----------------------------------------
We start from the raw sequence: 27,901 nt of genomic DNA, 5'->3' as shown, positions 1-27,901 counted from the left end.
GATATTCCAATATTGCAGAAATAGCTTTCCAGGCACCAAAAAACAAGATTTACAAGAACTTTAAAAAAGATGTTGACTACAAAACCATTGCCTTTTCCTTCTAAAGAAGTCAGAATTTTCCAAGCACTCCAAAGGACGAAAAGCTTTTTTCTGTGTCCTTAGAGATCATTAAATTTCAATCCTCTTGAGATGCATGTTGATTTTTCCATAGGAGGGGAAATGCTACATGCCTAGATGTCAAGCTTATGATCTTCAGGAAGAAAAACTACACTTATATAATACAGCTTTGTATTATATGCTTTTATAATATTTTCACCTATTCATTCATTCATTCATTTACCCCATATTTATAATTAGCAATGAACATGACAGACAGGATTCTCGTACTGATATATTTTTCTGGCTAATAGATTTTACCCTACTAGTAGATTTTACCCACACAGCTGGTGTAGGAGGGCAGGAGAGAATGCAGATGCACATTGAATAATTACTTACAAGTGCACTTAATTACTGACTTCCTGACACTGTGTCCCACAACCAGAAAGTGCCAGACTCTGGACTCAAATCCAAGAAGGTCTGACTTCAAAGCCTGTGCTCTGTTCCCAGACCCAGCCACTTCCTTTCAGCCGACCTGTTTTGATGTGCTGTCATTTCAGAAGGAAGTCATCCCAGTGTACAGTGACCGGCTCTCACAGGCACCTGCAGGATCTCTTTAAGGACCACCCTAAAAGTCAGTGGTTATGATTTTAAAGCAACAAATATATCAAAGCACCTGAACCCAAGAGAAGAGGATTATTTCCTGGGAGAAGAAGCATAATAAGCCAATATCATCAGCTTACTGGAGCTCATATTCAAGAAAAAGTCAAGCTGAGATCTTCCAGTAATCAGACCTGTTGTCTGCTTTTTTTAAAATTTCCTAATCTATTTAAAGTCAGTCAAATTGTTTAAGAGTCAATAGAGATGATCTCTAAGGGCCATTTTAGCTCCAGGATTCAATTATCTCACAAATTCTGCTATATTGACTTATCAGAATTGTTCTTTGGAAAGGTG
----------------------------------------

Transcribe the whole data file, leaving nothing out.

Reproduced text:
We start from the raw sequence: 27,901 nt of genomic DNA, 5'->3' as shown, positions 1-27,901 counted from the left end.
GATATTCCAATATTGCAGAAATAGCTTTCCAGGCACCAAAAAACAAGATTTACAAGAACTTTAAAAAAGATGTTGACTACAAAACCATTGCCTTTTCCTTCTAAAGAAGTCAGAATTTTCCAAGCACTCCAAAGGACGAAAAGCTTTTTTCTGTGTCCTTAGAGATCATTAAATTTCAATCCTCTTGAGATGCATGTTGATTTTTCCATAGGAGGGGAAATGCTACATGCCTAGATGTCAAGCTTATGATCTTCAGGAAGAAAAACTACACTTATATAATACAGCTTTGTATTATATGCTTTTATAATATTTTCACCTATTCATTCATTCATTCATTTACCCCATATTTATAATTAGCAATGAACATGACAGACAGGATTCTCGTACTGATATATTTTTCTGGCTAATAGATTTTACCCTACTAGTAGATTTTACCCACACAGCTGGTGTAGGAGGGCAGGAGAGAATGCAGATGCACATTGAATAATTACTTACAAGTGCACTTAATTACTGACTTCCTGACACTGTGTCCCACAACCAGAAAGTGCCAGACTCTGGACTCAAATCCAAGAAGGTCTGACTTCAAAGCCTGTGCTCTGTTCCCAGACCCAGCCACTTCCTTTCAGCCGACCTGTTTTGATGTGCTGTCATTTCAGAAGGAAGTCATCCCAGTGTACAGTGACCGGCTCTCACAGGCACCTGCAGGATCTCTTTAAGGACCACCCTAAAAGTCAGTGGTTATGATTTTAAAGCAACAAATATATCAAAGCACCTGAACCCAAGAGAAGAGGATTATTTCCTGGGAGAAGAAGCATAATAAGCCAATATCATCAGCTTACTGGAGCTCATATTCAAGAAAAAGTCAAGCTGAGATCTTCCAGTAATCAGACCTGTTGTCTGCTTTTTTTAAAATTTCCTAATCTATTTAAAGTCAGTCAAATTGTTTAAGAGTCAATAGAGATGATCTCTAAGGGCCATTTTAGCTCCAGGATTCAATTATCTCACAAATTCTGCTATATTGACTTATCAGAATTGTTCTTTGGAAAGGTG